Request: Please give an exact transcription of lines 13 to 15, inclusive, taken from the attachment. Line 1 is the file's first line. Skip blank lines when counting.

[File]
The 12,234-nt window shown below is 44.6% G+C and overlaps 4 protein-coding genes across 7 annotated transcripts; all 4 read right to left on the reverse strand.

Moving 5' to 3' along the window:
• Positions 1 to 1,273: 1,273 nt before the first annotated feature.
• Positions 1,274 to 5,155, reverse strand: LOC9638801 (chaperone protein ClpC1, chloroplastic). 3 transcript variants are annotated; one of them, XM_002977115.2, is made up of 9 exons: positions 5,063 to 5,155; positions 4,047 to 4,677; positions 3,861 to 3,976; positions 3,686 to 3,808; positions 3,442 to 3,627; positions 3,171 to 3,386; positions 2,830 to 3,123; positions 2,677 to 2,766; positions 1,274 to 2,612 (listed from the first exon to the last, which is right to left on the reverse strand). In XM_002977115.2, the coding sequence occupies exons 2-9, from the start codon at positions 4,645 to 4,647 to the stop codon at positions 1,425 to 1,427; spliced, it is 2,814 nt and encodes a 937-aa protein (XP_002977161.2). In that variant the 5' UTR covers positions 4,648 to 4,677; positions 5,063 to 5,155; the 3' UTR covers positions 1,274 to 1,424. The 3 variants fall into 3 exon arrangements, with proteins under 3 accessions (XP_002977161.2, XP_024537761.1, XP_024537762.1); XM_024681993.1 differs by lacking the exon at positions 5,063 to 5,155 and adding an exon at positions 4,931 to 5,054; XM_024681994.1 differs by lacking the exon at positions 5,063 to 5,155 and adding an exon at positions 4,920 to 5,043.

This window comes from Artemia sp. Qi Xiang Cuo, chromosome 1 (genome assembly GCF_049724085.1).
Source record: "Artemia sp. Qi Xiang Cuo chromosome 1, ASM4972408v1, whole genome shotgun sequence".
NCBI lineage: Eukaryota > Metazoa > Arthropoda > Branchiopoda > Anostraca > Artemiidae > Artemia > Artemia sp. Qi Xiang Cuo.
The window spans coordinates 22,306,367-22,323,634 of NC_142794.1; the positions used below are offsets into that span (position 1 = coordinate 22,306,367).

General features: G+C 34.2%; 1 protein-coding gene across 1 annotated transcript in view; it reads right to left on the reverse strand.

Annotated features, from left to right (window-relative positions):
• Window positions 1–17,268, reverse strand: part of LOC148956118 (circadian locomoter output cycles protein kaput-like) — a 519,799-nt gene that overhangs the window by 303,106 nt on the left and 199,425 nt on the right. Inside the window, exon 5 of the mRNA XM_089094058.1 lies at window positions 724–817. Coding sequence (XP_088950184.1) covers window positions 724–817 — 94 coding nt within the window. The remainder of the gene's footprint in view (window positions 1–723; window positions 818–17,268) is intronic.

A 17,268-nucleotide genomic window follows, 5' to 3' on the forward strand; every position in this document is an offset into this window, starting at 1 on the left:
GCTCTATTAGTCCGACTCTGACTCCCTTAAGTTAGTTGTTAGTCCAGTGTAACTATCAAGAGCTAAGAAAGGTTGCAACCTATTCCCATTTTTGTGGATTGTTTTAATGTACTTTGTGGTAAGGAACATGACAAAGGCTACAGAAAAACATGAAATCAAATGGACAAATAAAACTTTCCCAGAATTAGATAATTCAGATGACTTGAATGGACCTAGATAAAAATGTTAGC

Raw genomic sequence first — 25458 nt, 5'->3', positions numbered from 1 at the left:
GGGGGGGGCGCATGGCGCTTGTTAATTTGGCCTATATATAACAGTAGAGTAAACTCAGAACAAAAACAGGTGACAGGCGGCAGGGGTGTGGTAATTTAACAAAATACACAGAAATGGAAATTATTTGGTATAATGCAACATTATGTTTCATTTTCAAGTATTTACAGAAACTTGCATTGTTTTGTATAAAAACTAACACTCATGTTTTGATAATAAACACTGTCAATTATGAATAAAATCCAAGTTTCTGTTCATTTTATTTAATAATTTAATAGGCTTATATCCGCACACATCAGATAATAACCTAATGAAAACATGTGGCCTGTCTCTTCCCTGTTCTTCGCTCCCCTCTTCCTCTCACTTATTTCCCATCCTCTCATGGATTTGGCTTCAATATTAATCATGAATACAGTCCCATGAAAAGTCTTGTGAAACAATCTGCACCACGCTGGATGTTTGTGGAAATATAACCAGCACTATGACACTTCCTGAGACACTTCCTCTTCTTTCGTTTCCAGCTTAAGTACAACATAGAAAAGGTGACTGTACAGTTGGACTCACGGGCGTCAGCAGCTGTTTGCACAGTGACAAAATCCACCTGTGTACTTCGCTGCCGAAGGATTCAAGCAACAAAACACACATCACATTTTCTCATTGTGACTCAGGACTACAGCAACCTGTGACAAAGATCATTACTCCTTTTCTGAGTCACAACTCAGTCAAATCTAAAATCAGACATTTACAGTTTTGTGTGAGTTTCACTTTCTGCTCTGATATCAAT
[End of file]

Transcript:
GCTCTATTAGTCCGACTCTGACTCCCTTAAGTTAGTTGTTAGTCCAGTGTAACTATCAAGAGCTAAGAAAGGTTGCAACCTATTCCCATTTTTGTGGATTGTTTTAATGTACTTTGTGGTAAGGAACATGACAAAGGCTACAGAAAAACATGAAATCAAATGGACAAATAAAACTTTCCCAGAATTAGATAATTCAGATGACTTGAATGGACCTAGATAAAAATGTTAGC

Raw genomic sequence first — 25458 nt, 5'->3', positions numbered from 1 at the left:
GGGGGGGGCGCATGGCGCTTGTTAATTTGGCCTATATATAACAGTAGAGTAAACTCAGAACAAAAACAGGTGACAGGCGGCAGGGGTGTGGTAATTTAACAAAATACACAGAAATGGAAATTATTTGGTATAATGCAACATTATGTTTCATTTTCAAGTATTTACAGAAACTTGCATTGTTTTGTATAAAAACTAACACTCATGTTTTGATAATAAACACTGTCAATTATGAATAAAATCCAAGTTTCTGTTCATTTTATTTAATAATTTAATAGGCTTATATCCGCACACATCAGATAATAACCTAATGAAAACATGTGGCCTGTCTCTTCCCTGTTCTTCGCTCCCCTCTTCCTCTCACTTATTTCCCATCCTCTCATGGATTTGGCTTCAATATTAATCATGAATACAGTCCCATGAAAAGTCTTGTGAAACAATCTGCACCACGCTGGATGTTTGTGGAAATATAACCAGCACTATGACACTTCCTGAGACACTTCCTCTTCTTTCGTTTCCAGCTTAAGTACAACATAGAAAAGGTGACTGTACAGTTGGACTCACGGGCGTCAGCAGCTGTTTGCACAGTGACAAAATCCACCTGTGTACTTCGCTGCCGAAGGATTCAAGCAACAAAACACACATCACATTTTCTCATTGTGACTCAGGACTACAGCAACCTGTGACAAAGATCATTACTCCTTTTCTGAGTCACAACTCAGTCAAATCTAAAATCAGACATTTACAGTTTTGTGTGAGTTTCACTTTCTGCTCTGATATCAAT